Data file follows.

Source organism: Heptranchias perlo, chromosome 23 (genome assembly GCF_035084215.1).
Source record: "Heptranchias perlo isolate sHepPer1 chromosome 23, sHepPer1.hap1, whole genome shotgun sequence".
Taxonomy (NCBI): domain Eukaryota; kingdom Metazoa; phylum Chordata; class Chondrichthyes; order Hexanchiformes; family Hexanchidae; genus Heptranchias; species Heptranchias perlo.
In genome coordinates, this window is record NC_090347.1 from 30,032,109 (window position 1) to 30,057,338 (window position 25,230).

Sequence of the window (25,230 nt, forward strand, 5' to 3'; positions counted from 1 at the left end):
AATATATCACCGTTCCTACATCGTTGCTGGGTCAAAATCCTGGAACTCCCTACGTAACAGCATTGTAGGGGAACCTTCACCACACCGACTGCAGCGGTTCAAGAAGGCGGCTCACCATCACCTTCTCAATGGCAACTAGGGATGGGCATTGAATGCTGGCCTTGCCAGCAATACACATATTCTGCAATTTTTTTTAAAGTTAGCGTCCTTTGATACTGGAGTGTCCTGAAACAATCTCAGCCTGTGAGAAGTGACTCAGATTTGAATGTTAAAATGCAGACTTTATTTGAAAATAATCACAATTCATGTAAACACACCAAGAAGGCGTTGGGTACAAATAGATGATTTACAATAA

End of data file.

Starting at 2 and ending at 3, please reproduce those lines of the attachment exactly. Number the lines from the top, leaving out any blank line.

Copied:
Source record: "Heptranchias perlo isolate sHepPer1 chromosome 23, sHepPer1.hap1, whole genome shotgun sequence".
Taxonomy (NCBI): domain Eukaryota; kingdom Metazoa; phylum Chordata; class Chondrichthyes; order Hexanchiformes; family Hexanchidae; genus Heptranchias; species Heptranchias perlo.